Investing in stocks is risky business. That's why it's always nice to find a company that makes a habit out of rewarding you for taking on that risk of ownership. The most common ways companies do this is through dividends and share repurchases.
To figure out which companies on the Dow Jones Industrial Average (INDEX: ^DJI) were the most generous with their cash over the past five years, I divided the total cash returned to shareholders by each company's total earnings over the same period.
Too much of a good thing?
The results were surprising. You'll be forgiven for thinking of the Dow as a group of blue-chip fiscal tightwads with a short leash on their cash, but the Dow companies that paid out the most over the past five years have been anything but.
% Earnings Returned (5 Years)
Alcoa (NYS: AA)
Home Depot (NYS: HD)
Verizon (NYS: VZ)
That's right, Alcoa has actually paid out 3 times as much as it earned over the past five years; Home Depot and Verizon look downright conservative by comparison. While we love to have our companies return cash to us as partial owners, these three prove there can actually be too much of a good thing. These trends are clearly unsustainable. It's not just them, either. More than 40% of Dow stocks paid out more than they earned over the past five years.
This problem isn't restricted to the Dow, either; it's become a broad market habit in recent years. In 2007, nonfinancial businesses paid out $750 billion in dividends and share repurchases but earned only $480 billion. Charting the payouts compared with profits for these companies since then reveals the same trend, albeit to a lesser degree.
Of course, there are a few caveats here. The past five years include the worst economic meltdown since the Great Depression. Given the prestige and perceived stability with continually raising or at least maintaining a dividend, many companies probably felt pressured to pay out more than they could reasonably afford. Of course, that doesn't justify the action, but it may explain it a bit.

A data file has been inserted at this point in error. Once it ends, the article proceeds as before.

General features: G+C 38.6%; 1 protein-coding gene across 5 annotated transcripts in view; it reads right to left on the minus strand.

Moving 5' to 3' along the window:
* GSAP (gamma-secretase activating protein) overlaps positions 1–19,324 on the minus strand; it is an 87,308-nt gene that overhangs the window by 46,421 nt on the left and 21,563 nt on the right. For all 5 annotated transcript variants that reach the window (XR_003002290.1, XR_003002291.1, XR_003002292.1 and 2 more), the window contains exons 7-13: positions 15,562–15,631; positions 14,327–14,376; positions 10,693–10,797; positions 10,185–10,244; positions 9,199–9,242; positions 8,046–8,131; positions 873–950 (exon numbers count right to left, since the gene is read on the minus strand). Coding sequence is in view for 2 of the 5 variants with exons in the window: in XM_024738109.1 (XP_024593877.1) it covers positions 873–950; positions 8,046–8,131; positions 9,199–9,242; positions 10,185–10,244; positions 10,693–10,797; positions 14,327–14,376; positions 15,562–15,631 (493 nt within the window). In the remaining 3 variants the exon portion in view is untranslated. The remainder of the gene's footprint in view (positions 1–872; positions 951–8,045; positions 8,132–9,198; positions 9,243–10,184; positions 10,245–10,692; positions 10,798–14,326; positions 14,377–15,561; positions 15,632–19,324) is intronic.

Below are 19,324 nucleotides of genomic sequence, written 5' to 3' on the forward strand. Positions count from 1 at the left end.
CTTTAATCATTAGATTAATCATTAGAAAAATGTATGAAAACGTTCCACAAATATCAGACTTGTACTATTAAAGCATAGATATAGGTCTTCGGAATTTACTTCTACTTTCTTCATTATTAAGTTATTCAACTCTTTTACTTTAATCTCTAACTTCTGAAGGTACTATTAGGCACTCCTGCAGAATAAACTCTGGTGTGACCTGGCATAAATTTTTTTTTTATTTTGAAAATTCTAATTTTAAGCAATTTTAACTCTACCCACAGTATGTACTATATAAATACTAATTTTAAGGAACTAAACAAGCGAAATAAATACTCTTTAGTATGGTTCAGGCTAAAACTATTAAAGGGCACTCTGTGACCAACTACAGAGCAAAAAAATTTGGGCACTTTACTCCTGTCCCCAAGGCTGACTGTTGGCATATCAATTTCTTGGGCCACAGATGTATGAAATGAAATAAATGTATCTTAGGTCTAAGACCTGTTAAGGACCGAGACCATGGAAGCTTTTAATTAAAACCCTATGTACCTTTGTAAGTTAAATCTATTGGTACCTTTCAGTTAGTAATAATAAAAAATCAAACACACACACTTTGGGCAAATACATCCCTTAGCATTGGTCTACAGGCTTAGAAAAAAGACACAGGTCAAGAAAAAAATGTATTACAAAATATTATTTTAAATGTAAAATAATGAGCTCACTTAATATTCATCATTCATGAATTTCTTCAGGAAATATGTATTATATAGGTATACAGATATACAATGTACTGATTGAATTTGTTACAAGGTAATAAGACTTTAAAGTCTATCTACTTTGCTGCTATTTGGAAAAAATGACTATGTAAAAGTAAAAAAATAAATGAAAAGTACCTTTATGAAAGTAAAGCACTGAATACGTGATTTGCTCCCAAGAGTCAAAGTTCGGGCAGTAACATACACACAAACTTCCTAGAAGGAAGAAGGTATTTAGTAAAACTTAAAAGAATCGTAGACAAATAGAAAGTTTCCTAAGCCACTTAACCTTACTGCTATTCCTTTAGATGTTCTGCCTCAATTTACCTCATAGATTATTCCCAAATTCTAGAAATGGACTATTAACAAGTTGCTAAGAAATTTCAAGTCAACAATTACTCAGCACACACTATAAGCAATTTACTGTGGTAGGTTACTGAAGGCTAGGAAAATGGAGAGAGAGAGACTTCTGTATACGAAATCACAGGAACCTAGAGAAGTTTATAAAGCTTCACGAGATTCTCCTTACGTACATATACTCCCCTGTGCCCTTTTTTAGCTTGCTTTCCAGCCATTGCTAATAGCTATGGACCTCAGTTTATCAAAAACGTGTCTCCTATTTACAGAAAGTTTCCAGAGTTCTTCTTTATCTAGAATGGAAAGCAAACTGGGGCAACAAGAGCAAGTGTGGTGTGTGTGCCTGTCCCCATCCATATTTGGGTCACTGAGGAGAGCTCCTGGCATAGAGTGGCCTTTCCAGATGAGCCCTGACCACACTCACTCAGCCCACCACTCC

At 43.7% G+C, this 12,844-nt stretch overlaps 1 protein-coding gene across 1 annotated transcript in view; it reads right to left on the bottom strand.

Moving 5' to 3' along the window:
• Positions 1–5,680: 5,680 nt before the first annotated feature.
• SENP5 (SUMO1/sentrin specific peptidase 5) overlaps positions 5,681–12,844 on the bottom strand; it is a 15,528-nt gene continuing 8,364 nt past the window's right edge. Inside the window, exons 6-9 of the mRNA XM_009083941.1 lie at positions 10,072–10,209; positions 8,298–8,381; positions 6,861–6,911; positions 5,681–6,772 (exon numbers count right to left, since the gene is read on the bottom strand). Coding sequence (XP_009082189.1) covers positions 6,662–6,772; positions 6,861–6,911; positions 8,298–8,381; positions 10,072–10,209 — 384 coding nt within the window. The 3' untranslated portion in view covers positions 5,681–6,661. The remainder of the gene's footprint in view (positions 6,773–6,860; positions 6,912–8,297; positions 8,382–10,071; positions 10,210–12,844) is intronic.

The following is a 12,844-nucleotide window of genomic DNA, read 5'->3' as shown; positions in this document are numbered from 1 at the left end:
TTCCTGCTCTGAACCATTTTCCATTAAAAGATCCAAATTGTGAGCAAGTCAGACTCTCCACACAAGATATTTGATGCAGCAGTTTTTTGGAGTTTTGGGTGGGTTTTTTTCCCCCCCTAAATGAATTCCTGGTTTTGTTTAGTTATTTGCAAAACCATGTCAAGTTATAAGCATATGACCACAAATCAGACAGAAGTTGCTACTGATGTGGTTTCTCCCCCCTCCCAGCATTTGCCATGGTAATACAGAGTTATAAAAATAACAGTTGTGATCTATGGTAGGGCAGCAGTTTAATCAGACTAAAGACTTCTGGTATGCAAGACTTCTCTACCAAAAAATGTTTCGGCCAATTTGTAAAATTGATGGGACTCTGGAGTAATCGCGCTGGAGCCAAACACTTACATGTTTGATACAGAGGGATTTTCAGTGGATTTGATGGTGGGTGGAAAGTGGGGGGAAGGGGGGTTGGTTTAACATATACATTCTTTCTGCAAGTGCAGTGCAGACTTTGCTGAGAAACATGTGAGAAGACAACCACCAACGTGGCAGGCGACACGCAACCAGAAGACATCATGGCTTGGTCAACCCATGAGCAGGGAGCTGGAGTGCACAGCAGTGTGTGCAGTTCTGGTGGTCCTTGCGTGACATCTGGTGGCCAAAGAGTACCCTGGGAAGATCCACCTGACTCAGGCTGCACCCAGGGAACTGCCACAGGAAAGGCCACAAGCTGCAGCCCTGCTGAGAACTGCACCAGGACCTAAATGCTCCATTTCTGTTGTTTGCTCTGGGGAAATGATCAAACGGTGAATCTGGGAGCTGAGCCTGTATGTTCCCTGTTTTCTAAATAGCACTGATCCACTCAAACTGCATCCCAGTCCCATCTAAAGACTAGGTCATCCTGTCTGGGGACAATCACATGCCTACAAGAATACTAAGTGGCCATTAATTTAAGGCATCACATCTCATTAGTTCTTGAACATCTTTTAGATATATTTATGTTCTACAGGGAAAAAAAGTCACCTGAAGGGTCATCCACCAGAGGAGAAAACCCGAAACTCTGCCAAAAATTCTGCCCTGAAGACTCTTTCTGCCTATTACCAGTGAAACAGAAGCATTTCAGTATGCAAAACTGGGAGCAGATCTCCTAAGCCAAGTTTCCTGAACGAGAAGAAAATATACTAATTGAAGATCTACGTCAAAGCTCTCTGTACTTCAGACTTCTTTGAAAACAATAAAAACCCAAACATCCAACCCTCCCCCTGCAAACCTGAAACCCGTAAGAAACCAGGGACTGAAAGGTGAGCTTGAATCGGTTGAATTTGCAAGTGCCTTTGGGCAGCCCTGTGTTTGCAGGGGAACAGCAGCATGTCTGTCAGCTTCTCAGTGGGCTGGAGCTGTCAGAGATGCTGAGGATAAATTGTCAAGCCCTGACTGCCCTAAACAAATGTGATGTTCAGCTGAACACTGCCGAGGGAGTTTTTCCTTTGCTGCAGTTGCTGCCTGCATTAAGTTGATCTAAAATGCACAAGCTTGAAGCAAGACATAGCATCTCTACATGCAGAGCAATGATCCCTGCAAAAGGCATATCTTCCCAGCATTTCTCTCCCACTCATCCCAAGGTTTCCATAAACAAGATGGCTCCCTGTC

The reality is that companies should have been more comfortable admitting weakness and cutting their commitments if needed. That's exactly what General Electric (NYS: GE) did in 2009. The company also put a leash on share repurchases, making about 75% of the purchases over the past five years in 2008 alone and then dialing back sharply. The result? Over the past five years, GE has paid out a still handsome, but far more sustainable, 88% of its earnings in the form of dividends and share repurchases.
You could argue that GE should have bought back a few more shares when they were trading at dirt cheap 2009 levels, but when you're looking at investing in a company over the long term for its habit of returning capital to shareholders, it's more important the company be able to sustain those payments than anything else. In addition, 2009 was a time of such high uncertainty and weakness inside GE that keeping money in-house to shore up GE Capital will probably pay more outsized gains over the long run than some timelier share repurchases.
How to play it now
GE isn't a prefect allocator of capital, of course. It has suffered its share of black eyes, and one of our top analysts will tell you in his newest report why you should sell GE. The report is a must-have for anyone holding GE or thinking about it.
Considering the track record and long-term potential of each stock like this is vital to true wealth-building. The few companies that make the cut quickly become The Stocks Only the Smartest Investors Buy, while the rest fizzle out and erase wealth. While Home Depot, Verizon, and Alcoa have some merits, none has earned my hard-earned dollar. Instead, I've put a lot of my money in the same camp as Warren Buffett, and you can, too. Read about where Buffett puts his cash and where he wishes he could invest. Our analyst report is free.
At the time thisarticle was published Austin Smith owns no shares of the companies mentioned here.Motley Fool newsletter serviceshave recommended buying shares of Home Depot. The Motley Fool has adisclosure policy. We Fools don't all hold the same opinions, but we all believe thatconsidering a diverse range of insightsmakes us better investors. Try any of our Foolish newsletter servicesfree for 30 days.
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